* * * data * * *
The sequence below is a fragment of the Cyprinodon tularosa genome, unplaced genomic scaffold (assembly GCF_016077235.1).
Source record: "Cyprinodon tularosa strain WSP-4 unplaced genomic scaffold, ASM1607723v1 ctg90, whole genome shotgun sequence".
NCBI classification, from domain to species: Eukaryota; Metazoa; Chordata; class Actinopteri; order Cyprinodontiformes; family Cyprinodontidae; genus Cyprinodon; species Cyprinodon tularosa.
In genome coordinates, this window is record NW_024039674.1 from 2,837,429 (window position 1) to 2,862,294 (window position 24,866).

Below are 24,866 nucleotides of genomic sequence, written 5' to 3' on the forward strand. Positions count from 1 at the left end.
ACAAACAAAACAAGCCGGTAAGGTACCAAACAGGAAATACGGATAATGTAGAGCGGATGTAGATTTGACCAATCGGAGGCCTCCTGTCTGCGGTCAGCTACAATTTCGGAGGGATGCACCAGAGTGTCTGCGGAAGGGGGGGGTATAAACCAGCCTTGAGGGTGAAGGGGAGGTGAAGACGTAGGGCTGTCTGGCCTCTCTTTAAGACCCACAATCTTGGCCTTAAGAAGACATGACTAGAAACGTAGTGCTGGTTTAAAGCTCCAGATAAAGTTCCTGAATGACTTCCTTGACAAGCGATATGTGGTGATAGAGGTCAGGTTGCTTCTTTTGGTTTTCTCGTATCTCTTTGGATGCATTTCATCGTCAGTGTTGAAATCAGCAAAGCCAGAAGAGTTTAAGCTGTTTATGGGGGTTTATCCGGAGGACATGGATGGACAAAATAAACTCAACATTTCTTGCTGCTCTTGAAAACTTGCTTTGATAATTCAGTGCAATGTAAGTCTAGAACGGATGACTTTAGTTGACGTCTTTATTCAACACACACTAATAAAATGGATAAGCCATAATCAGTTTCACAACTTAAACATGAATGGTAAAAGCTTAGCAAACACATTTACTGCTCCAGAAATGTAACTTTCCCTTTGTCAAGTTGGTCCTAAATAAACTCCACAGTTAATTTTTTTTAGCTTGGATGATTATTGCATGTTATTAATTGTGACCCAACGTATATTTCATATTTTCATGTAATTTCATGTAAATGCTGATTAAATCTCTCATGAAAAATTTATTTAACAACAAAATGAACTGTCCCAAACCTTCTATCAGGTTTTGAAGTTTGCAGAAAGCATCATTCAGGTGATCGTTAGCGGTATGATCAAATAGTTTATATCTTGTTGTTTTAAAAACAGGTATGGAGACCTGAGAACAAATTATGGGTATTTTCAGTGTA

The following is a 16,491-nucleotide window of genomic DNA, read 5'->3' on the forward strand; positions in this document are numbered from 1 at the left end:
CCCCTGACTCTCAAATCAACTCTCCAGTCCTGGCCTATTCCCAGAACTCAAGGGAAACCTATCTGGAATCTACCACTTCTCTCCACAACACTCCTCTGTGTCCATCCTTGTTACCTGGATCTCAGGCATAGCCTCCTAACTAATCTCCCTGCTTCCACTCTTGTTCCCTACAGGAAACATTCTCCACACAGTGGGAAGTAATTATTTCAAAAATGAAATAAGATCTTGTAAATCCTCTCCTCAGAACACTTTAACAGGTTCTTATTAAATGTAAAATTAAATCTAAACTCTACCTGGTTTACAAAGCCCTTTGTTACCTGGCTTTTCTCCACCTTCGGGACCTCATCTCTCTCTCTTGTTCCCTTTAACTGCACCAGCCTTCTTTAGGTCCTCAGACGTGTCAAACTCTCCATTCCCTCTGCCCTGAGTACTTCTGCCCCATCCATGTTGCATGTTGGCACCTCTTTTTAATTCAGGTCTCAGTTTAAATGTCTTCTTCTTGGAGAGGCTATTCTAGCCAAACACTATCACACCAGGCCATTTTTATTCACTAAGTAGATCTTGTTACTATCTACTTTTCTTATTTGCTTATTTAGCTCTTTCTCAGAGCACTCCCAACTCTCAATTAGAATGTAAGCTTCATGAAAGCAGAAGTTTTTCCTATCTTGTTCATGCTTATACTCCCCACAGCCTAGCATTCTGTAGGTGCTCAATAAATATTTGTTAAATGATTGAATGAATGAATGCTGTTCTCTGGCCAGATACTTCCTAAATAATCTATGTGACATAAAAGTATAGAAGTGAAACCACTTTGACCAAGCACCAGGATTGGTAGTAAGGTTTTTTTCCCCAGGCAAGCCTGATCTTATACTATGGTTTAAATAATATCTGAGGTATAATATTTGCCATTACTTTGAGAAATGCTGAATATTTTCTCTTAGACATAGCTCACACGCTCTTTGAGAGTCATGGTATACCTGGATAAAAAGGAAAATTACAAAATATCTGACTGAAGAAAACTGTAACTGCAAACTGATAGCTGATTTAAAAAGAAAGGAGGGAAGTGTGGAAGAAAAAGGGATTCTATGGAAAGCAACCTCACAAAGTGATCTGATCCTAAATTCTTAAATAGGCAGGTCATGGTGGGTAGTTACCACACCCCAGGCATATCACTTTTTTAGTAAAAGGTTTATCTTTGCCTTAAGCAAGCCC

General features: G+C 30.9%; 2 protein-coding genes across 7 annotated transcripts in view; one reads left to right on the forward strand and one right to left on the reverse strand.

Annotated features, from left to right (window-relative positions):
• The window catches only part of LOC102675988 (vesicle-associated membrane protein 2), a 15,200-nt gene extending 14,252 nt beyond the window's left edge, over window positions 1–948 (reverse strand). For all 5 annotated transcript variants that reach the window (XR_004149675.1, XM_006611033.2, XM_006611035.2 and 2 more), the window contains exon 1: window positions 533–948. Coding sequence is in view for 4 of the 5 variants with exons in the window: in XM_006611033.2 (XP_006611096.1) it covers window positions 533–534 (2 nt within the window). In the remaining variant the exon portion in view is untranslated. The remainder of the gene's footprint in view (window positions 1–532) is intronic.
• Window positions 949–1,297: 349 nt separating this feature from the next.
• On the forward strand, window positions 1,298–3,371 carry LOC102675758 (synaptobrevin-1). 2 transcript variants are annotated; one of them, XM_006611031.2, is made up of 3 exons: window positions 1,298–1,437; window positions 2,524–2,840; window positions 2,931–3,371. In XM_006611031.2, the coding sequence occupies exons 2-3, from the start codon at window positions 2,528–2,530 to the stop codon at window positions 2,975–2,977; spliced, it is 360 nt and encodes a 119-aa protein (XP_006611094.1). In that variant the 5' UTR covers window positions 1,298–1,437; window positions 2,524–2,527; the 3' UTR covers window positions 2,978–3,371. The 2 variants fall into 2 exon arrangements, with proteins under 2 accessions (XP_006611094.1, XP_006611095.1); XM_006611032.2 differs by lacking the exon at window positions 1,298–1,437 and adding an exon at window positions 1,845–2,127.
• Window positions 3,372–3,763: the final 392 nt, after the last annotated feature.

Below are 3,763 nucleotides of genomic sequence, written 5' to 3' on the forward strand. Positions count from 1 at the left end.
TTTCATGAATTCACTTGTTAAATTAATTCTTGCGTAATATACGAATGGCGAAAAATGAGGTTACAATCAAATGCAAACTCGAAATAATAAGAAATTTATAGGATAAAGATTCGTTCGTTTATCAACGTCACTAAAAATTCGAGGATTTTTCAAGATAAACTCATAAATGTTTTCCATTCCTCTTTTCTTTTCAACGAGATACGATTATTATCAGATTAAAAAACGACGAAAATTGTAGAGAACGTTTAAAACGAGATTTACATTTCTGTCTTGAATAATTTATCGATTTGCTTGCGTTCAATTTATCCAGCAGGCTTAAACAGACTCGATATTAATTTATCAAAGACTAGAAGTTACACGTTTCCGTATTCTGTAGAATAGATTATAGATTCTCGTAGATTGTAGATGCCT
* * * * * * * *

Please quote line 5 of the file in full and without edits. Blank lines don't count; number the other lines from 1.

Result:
Below are 24,866 nucleotides of genomic sequence, written 5' to 3' on the forward strand. Positions count from 1 at the left end.